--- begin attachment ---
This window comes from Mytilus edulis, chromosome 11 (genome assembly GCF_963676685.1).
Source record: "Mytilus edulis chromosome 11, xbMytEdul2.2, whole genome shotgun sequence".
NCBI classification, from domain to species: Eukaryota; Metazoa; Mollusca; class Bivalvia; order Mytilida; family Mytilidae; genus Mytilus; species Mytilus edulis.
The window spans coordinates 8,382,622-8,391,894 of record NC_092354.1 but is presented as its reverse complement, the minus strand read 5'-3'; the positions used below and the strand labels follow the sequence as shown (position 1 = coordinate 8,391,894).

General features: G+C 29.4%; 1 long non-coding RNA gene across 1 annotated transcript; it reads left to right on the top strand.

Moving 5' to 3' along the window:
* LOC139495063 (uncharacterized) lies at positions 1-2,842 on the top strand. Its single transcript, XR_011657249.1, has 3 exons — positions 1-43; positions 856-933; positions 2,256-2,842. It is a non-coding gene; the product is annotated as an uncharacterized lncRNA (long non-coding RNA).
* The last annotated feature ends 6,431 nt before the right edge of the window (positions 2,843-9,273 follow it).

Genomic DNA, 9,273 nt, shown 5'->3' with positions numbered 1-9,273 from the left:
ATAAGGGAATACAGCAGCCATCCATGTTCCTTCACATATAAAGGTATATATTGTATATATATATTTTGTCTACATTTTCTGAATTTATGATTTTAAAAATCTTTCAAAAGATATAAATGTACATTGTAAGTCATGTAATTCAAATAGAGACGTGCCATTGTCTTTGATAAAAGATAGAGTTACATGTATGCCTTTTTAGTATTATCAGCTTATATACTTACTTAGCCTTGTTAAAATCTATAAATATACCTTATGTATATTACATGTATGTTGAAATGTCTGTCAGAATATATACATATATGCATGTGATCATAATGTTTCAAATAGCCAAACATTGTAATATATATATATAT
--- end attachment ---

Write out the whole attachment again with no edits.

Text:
This window comes from Mytilus edulis, chromosome 11 (genome assembly GCF_963676685.1).
Source record: "Mytilus edulis chromosome 11, xbMytEdul2.2, whole genome shotgun sequence".
NCBI classification, from domain to species: Eukaryota; Metazoa; Mollusca; class Bivalvia; order Mytilida; family Mytilidae; genus Mytilus; species Mytilus edulis.
The window spans coordinates 8,382,622-8,391,894 of record NC_092354.1 but is presented as its reverse complement, the minus strand read 5'-3'; the positions used below and the strand labels follow the sequence as shown (position 1 = coordinate 8,391,894).

General features: G+C 29.4%; 1 long non-coding RNA gene across 1 annotated transcript; it reads left to right on the top strand.

Moving 5' to 3' along the window:
* LOC139495063 (uncharacterized) lies at positions 1-2,842 on the top strand. Its single transcript, XR_011657249.1, has 3 exons — positions 1-43; positions 856-933; positions 2,256-2,842. It is a non-coding gene; the product is annotated as an uncharacterized lncRNA (long non-coding RNA).
* The last annotated feature ends 6,431 nt before the right edge of the window (positions 2,843-9,273 follow it).

Genomic DNA, 9,273 nt, shown 5'->3' with positions numbered 1-9,273 from the left:
ATAAGGGAATACAGCAGCCATCCATGTTCCTTCACATATAAAGGTATATATTGTATATATATATTTTGTCTACATTTTCTGAATTTATGATTTTAAAAATCTTTCAAAAGATATAAATGTACATTGTAAGTCATGTAATTCAAATAGAGACGTGCCATTGTCTTTGATAAAAGATAGAGTTACATGTATGCCTTTTTAGTATTATCAGCTTATATACTTACTTAGCCTTGTTAAAATCTATAAATATACCTTATGTATATTACATGTATGTTGAAATGTCTGTCAGAATATATACATATATGCATGTGATCATAATGTTTCAAATAGCCAAACATTGTAATATATATATATAT